Full Stack Developer

Full-Stack Developer – “Renaissance Man” or Master of None?

The term “Full-Stack Developer” has a chequered past in the Software industry. Like many terms, when it moved from being a real and unique job description to being a marketing buzzword, it lost much of its meaning. In our role of providing teams of Software Consultants to our clients, words have a very important meaning – how well we meet the client’s needs relies on a precise understanding of those requirements.

The History Lesson
You can argue that Full-Stack development goes back to the earliest days of software development when it was more common than not that software was written by one person from start to finish right across the full stack from User Interface to Storage. In the early days of software development, this was mostly due to the fact that the partitioning of different parts of the software stack was inconsistent if not non-existent. Most programmes were standalone until eventually the stack was separated into layers through the arrival of client-server and later internet computing leading to the need for complex team-based software development. Specialisation followed, leading to a clear set of separate development specialisations. When the tools and the development stack matured sufficiently around 2010, it soon became possible again for a single developer to build an application from UI to storage. Soon enough, the term Full-Stack Developer started to gain popularity. But in the constant drive for more and more involved web solutions with the tools and frameworks struggling to keep pace, specialisation again became essential. This established a continuous cycle of one phase where solution complexity outpaced the tools and frameworks leading to developer specialisation followed by a second phase of advances in tools and frameworks outpacing the application complexity allowing the emergence of the Full-Stack Developer.

Full-Stack Developer – What works for your Project?
In the context of modern software development, there is still much debate on what is and isn’t a full-stack developer. One place to start is whether a full-stack developer is meant to be an expert at every layer in the stack or whether you need a developer with a broad appreciation of each layer and how the layers work together while having deep knowledge in a couple of areas.

One area where there is consensus is in product start-ups. In this environment, a key need is to be able to build rapid prototypes or MVPs (Minimum Viable Products). In this area, speed is key to allow a workable prototype to be created with minimum feature set and minimum investment. In this environment, using an efficient toolset and software stack, a competent Full-Stack developer can get an MVP into the hands of real users in a matter of weeks. The ability to test product concepts can allow a start-up the ability to pivot numerous times without burning too much cash and efficiently achieve Product-Market fit.

In a more established product organisation, the need for a Full-Stack developer is more debatable.  In such organisations, there is a key need for deep expertise in each area. Users may forgive a clunky User Experience in a cool new product concept, but when they are paying significant subscriptions for an enterprise solution, there will be a high demand for an excellent (UX) User Experience.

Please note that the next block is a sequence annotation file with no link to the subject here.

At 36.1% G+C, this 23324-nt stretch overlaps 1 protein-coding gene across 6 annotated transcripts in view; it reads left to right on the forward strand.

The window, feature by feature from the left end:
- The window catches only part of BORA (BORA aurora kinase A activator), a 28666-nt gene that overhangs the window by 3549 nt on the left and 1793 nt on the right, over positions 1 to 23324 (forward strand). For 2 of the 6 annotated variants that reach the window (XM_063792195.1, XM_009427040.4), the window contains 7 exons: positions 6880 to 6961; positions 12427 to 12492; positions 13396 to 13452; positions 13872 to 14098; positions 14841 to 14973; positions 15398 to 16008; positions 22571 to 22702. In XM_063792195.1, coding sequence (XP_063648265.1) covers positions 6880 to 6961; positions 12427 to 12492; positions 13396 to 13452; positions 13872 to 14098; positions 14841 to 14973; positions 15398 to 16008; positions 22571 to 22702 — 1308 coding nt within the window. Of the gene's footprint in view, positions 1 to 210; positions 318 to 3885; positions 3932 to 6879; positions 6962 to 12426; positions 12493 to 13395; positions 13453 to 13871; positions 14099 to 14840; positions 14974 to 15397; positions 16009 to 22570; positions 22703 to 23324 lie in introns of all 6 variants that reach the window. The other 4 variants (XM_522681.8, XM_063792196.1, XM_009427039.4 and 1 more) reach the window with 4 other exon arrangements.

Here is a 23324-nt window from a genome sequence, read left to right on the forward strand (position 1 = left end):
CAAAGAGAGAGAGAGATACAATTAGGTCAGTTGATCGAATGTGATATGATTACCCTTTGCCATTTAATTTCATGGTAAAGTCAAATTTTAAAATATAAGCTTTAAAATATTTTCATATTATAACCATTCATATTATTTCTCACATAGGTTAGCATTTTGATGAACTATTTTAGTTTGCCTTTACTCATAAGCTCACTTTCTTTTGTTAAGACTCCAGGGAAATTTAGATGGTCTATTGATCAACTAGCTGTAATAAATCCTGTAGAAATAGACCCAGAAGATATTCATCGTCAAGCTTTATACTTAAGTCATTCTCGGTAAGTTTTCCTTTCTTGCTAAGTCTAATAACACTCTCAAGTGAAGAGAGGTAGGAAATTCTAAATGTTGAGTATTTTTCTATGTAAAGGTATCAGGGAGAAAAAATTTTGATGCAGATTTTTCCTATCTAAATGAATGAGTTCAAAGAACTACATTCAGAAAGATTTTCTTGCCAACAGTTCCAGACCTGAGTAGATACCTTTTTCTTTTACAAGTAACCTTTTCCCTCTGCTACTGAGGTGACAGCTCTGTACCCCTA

Similarly, while a poorly designed data schema can deliver well enough for a few thousand trial users, an optimised data model is essential to scale a product to commercial levels.

Most developers will readily admit that they have a preference or unique talent for working in one area of the stack. Some will consistently build beautiful User Interfaces, some are exceptionally skilled at optimising the data layer while others get great satisfaction tweaking a distributed architecture for ultimate performance.

So specialists are essential for mature solutions, which means that Full-Stack developers are only for early-stage start-ups then? Well, that again depends on definitions.

There are three broad levels of expectation of a Full-Stack Developer:

  1. Jack of all trades and Master of none
    This may be just the solution for cranking out an MVP, but won’t cut it later on in the product lifecycle.
  2. The Renaissance man (or woman)
    This developer is every hiring manager’s dream hire – a solid architect, a UX artist, and infrastructure, data layer, and API guru. The reality most managers understand is that these are so rare, that you can’t build a real-world software team based on these requirements.
  3. The Seasoned Generalist
    These real-world developers know enough across the full stack that they can guide the architecture, lead specialists while deferring to their niche skills, and can roll up their sleeves in a couple of areas as well as anyone else.

Most teams will work well with a good combination of specialists based around one or more Seasoned Generalists. The key is to know what your expectations are of each role and build a team of top-performing developers who complement each other.

While we all dream of uncovering the Renaissance Developer, the reality is that the hiring manager needs a super-power of their own – hire a group of complementary individuals and build them into a super-performing team. For more information on our portfolio of services, please get in touch.

Colum Horgan, CTO

Colum Horgan, CTO

Colum Horgan is the Co-Founder of Aspira and has served as Chairman and Chief Technology Officer. Colum completed his Bachelor of Electronic and Electrical Engineering at Herriot – Watt university. He previously worked at companies including Panasonic Mobile Communications, Motorola and is also CEO of InverCloud.

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